Lemma 2.2 (see [19]). Let be a sequence of nonnegative real numbers satisfying where and are satisfied that (i); (ii)either or . Then converges to 0.

We use the following notation: (i) stands for the set of fixed points of ; (ii) stands for the weak convergence of to ; (iii) stands for the strong convergence of to .

#### 3. Main Results

The aim of this section is to introduce some methods for finding the minimum-norm fixed point of a nonexpansive mapping . First, we prove the following theorem by using an implicit method.

Theorem 3.1. Let be a nonempty closed convex subset of a real Hilbert space and a nonexpansive mapping with . For and each , let be defined as the unique solution of fixed point equation Then the net converges in norm, as , to the minimum-norm fixed point of .

Proof. First observe that, for each , is well defined. Indeed, we define a mapping by For , we have which implies that is a self-contraction of . Hence has a unique fixed point which is the unique solution of the fixed point equation (3.1).
Next we prove that is bounded. Take . From (3.1), we have that is, Hence, is bounded and so is .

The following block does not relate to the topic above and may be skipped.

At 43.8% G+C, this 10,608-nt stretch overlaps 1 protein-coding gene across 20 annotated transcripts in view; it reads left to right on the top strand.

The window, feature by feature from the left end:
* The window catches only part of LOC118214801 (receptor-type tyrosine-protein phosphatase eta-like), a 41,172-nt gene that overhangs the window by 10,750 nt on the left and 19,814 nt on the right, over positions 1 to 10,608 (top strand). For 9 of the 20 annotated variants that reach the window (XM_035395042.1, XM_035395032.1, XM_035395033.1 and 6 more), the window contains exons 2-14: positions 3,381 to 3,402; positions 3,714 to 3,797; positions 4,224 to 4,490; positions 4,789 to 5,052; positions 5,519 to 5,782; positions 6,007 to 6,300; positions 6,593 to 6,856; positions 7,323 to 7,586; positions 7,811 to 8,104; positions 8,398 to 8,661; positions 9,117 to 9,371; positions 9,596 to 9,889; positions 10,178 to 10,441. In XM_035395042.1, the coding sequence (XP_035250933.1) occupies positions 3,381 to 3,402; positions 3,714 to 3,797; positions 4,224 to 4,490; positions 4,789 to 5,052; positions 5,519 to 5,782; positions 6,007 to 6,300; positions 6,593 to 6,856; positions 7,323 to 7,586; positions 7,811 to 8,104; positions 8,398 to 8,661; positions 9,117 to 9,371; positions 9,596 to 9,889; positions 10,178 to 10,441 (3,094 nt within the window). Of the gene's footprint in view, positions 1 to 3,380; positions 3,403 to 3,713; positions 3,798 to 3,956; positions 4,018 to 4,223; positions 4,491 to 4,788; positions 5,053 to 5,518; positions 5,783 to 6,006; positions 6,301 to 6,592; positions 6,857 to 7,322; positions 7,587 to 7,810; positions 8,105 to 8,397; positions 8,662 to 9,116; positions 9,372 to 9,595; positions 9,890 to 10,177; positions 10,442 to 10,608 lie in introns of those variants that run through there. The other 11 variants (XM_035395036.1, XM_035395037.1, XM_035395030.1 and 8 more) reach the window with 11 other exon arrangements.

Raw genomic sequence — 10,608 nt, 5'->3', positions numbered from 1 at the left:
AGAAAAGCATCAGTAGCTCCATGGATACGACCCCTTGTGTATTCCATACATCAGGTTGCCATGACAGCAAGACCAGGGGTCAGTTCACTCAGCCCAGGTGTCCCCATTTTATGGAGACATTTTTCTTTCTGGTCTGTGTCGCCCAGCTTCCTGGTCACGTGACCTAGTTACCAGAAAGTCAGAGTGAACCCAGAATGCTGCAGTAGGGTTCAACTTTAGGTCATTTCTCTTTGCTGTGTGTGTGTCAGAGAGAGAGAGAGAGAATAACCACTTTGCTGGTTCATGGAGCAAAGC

From (3.1), we have that is, Next we show that is relatively norm-compact as . Let be a sequence such that as . Put . From (3.7), we have Again from (3.1), we get It turns out that where is some constant such that . In particular, we get from (3.10) Since is bounded, without loss of generality, we may assume that converges weakly to a point . Noticing (3.8) we can use Lemma 2.1 to get . Therefore we can substitute for in (3.11) to get However, . This together with (3.12) guarantees that . The net is therefore relatively compact, as , in the norm topology.
Now we return to (3.11) and take the limit as to get This is equivalent to Therefore, . This is sufficient to conclude that the entire net converges in norm to and is the minimum-norm fixed point of . This completes the proof.

Next, we introduce an explicit algorithm for finding the minimum norm fixed point of nonexpansive mappings.

Theorem 3.2. Let be a nonempty closed convex subset of a real Hilbert space , and let be a nonexpansive mapping with . For given , define a sequence iteratively by where and satisfying the following conditions: (C1) and ; (C2). Then the sequence converges strongly to the minimum-norm fixed point of .

Proof. First we prove that the sequence is bounded. Pick . Then, we have By induction, Next, we estimate . From (3.15), we have This together with Lemma 2.2 implies that Note that Thus, We next show that where , the minimum norm fixed point of . To see this, we can take a subsequence of satisfying the properties Now since (this is a consequence of Lemma 2.2 and (3.21)), we get by combining (3.22) and (3.23) Finally, we show that . As a matter of fact, we have By (C1) and (3.22), it is easily found that and . We can therefore apply Lemma 2.2 to (3.26) and conclude that as . This completes the proof.

#### 4. Applications